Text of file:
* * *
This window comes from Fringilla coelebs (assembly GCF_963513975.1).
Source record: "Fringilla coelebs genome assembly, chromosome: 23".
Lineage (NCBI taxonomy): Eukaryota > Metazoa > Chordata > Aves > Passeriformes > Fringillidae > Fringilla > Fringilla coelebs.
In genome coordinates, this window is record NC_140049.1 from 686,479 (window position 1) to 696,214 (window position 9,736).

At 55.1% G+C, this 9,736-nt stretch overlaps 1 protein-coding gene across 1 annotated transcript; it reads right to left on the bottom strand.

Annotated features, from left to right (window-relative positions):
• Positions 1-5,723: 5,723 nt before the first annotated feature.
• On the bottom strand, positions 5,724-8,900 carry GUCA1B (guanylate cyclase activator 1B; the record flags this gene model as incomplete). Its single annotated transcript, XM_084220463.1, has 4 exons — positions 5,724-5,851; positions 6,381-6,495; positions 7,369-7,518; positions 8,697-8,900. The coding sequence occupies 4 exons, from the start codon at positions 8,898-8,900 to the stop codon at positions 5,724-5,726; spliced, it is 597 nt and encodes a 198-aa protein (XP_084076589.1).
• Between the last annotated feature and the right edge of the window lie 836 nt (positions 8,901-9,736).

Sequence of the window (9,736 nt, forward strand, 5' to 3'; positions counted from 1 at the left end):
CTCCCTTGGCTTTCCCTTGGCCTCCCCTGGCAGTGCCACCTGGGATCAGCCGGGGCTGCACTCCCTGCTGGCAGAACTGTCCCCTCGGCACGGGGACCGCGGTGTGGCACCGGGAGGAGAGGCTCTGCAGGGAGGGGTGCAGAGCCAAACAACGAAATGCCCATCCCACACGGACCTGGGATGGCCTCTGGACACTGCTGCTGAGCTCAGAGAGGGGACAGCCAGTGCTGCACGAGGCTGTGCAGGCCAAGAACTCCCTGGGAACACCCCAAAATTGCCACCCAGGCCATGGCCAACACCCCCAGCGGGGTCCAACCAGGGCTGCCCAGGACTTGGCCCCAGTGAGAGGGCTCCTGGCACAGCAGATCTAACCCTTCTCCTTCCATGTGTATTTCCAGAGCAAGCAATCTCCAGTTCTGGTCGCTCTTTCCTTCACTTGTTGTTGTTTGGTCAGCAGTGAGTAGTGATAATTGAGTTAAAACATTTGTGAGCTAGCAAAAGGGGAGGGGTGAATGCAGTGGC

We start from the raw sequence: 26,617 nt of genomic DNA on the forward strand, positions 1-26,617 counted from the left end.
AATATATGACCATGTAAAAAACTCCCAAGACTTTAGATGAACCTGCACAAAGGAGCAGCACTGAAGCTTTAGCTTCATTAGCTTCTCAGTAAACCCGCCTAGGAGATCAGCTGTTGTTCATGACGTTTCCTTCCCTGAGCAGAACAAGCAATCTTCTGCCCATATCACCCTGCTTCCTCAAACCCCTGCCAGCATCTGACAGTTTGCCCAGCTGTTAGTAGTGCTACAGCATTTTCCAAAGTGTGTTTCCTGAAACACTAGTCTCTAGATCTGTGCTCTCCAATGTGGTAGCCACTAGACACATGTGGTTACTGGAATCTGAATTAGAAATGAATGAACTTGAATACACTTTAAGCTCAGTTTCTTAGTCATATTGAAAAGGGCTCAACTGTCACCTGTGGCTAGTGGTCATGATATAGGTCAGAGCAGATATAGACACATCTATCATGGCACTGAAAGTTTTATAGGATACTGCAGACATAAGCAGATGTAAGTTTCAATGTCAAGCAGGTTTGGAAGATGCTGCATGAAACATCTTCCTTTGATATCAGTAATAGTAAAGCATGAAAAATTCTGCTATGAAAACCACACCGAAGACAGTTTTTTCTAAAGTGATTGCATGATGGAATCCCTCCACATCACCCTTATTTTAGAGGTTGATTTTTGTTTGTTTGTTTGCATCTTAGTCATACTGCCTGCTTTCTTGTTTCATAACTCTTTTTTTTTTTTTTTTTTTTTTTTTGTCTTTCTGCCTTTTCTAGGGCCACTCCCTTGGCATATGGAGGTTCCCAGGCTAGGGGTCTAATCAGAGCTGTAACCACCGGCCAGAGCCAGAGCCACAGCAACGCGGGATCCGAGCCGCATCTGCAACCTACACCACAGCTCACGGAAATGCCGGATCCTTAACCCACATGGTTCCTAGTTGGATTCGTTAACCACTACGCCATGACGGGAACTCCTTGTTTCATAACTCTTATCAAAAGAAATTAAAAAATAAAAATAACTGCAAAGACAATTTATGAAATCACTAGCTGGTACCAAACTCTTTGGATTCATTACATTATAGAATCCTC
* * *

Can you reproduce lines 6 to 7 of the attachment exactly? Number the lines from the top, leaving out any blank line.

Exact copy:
Annotated features, from left to right (window-relative positions):
• Positions 1-5,723: 5,723 nt before the first annotated feature.